Monday, January 03, 2005

You Can Take the Girl Out of New York...

With less than two days left on our annual holiday trip to NY, I feel the same deep seated longings that I do every year:

I love seeing everybody here, but I miss Mom & my brother. I miss my friends. I miss my house and my ongoing, neverending projects. I have had the requisite stressed out dream because all my inner alarm systems are aware I have not taken care of my guinea pigs in weeks.* And, for the love of G-d, cram that suitcase full of black & white cookies, because no matter how they want to believe they are offering black & white cookies at various Seattle locations, they are not real black & white cookies (and worse, because the look-alikes make me want one sooo much).

I have to say that I love Seattle. I have to say it because truly, it is a city in need of culinary help. Great for fish, of course, from salmon to sushi. Great for Japanese, Thai, Indian. Not bad for Italian and steakhouse, and phenomenal for organic foods. It is fine for chain restaurants - got your Wendy's, your Outback Steakhouse, etc. - although WTF is going on with Burger King? Every time I leave town, when I get back something major has happened. Major to me, that is. Time before last it was the disappearance of the Queen Anne Thriftway (best produce in the whole city), and through my sobbing and avowals never to leave town again, I was told it was really the same, management had just gone independent so the new Metropolitan Market was born. Of course, to me, it will always be, "Let's stop at the former Thriftway for cameo apples." Last time I had the nerve to leave town for a few days, I returned to find every single Burger King closed. Poof! Some were gone for good. One underwent renovations, and a few weeks later they gently eased me off the glass doors to open for business.

Seattle's food scene has its strong points, but every trip to NY starts with S & I turning to each other with sly grins, "So what do you wanna eat first?"

Listen up, Seattle. There are a lot of us expatriate east coasters living in your area now, and we NEED the following:

1. Deli. Get some Boar's Head cold cuts. Get some real deli case offerings. Get some knishes and some fricking black & white cookies. Not just cake cookies you disguise with some brown and some white frosting. No! I have tried every last one of those and they are wrong wrong hearbreakingly wrong. I will handcarry a few on the plane to any deli or bakery in Seattle willing to try and duplicate an authentic b&w cookie. Furthermore, once you offer it, I will sing your praises to every single person I know. In the meantime, if you are on safari to bag authentic deli, the best delis I have found in Seattle so far are the Other Coast Cafe, Buffalo Deli, Roxy's [pastrami!], and Leah's for knishes.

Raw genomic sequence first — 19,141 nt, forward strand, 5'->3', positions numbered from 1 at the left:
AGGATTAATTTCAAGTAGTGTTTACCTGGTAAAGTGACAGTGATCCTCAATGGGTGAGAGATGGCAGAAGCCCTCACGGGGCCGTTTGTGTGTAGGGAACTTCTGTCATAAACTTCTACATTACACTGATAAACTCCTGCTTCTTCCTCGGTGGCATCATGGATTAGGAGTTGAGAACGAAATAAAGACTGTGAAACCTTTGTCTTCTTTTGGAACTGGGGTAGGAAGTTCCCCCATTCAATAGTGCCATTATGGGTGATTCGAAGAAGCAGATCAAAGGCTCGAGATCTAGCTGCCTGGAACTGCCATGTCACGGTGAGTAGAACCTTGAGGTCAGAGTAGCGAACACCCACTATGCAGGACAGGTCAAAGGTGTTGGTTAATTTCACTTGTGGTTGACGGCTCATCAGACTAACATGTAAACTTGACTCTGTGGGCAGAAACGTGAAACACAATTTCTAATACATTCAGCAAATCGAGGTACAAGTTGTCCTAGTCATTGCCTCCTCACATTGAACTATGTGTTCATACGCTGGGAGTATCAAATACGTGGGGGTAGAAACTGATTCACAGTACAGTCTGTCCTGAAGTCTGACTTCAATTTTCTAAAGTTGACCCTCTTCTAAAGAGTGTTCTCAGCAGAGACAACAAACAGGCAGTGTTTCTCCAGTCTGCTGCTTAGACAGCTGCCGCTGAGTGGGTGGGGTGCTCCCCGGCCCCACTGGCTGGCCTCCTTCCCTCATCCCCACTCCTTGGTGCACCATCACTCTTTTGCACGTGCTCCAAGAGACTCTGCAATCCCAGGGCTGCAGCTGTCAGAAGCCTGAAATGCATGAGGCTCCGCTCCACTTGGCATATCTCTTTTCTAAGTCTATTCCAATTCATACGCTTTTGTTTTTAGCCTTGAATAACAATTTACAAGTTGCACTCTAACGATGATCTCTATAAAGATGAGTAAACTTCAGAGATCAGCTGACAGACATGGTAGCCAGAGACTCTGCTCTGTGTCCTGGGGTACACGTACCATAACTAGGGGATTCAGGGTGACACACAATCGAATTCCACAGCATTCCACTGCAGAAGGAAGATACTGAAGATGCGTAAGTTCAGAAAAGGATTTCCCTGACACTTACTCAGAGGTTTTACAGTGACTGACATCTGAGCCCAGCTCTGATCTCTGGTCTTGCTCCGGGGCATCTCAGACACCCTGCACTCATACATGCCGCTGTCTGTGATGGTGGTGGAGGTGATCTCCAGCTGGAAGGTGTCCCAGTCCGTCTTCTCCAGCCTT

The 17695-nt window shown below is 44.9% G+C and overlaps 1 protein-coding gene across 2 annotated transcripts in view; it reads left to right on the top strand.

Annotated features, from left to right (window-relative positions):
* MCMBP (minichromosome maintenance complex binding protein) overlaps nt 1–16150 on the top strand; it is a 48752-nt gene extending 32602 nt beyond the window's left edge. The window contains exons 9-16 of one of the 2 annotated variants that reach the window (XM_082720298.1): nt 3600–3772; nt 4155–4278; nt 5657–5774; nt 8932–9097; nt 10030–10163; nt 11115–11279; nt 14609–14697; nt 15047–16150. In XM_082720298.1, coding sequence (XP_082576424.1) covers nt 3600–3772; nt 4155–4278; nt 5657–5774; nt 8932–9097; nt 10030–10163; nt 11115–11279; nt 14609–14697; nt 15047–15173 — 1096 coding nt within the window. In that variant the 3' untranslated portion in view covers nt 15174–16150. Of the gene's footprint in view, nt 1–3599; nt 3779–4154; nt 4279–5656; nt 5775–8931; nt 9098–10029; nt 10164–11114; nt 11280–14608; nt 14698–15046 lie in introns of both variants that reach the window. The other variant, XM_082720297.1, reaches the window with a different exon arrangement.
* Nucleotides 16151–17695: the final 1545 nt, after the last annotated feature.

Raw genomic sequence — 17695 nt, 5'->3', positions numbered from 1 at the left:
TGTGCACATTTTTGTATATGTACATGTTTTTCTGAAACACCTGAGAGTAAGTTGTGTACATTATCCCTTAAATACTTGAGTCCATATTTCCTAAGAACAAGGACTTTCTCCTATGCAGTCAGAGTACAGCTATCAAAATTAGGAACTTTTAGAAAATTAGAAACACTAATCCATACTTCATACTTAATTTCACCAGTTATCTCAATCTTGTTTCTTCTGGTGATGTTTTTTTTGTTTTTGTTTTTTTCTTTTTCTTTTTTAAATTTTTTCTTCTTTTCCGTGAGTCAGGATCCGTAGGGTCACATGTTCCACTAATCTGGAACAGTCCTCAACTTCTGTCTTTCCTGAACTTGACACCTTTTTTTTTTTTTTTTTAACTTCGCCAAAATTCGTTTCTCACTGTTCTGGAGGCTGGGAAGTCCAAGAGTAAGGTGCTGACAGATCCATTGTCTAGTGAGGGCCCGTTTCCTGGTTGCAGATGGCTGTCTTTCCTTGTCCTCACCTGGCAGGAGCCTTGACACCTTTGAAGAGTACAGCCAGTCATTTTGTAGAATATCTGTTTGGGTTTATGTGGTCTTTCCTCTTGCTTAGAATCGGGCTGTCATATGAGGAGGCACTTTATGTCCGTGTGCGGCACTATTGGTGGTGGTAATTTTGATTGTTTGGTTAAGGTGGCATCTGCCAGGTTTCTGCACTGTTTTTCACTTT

2. Chinese. I know, I know. You would think, being on the Pacific Rim and all, that Seattle would have amazing Chinese food. You, kind sir or gracious madam, are sadly mistaken. Vancouver, BC has great Chinese food. San Fransisco has great Chinese food. Notice anything? They have Chinatowns! Ah hah, you think, but Seattle has the ID (International District, for you outta-towners). Yes, there are some better-than-elsewhere Chinese restaurants in the ID. No parking, but good dim sum. Problem is it is still west coast Chinese. For those who have not lived on both coasts, let me explain. See that eggroll you are holding? Imagine it has a Granddaddy. On steroids. It fills the whole plate. You order one eggroll and split it with someone or else you won't have room for dinner. It was actually made there in the restaurant's kitchen, not deep fried from a bag of frozen little eggrolls. Sure the menus look similar, but read your menu. It should be filled with Engrish, and asking the waiter what is in the "chicken with vegetables" should elicit as much gesturing and unintelligible mutterings as asking for directions to the interstate. Why? Because this is your only hope at eating the real deal. But it still might be white-bread west coast American Chinese food, because the situation is actually far more subtle and complicated. The menus may look identical. Every person down to the busboy might be Chinese. And yet, the food is as different as a McDonalds burger and a steakhouse burger. If you have not tasted it, you will have to believe me, that the east coast fried rice is not the same as the west coast fried rice. The chicken with broccoli at Sam's or Sun Ming is not not not the chicken with broccoli at any restaurant anywhere on the west coast (possible exceptions in small areas of Vancouver BC and San Fransisco, although these too are being corrupted by the Pan Asian homogenization of good Chinese food). I honestly do not know why this is.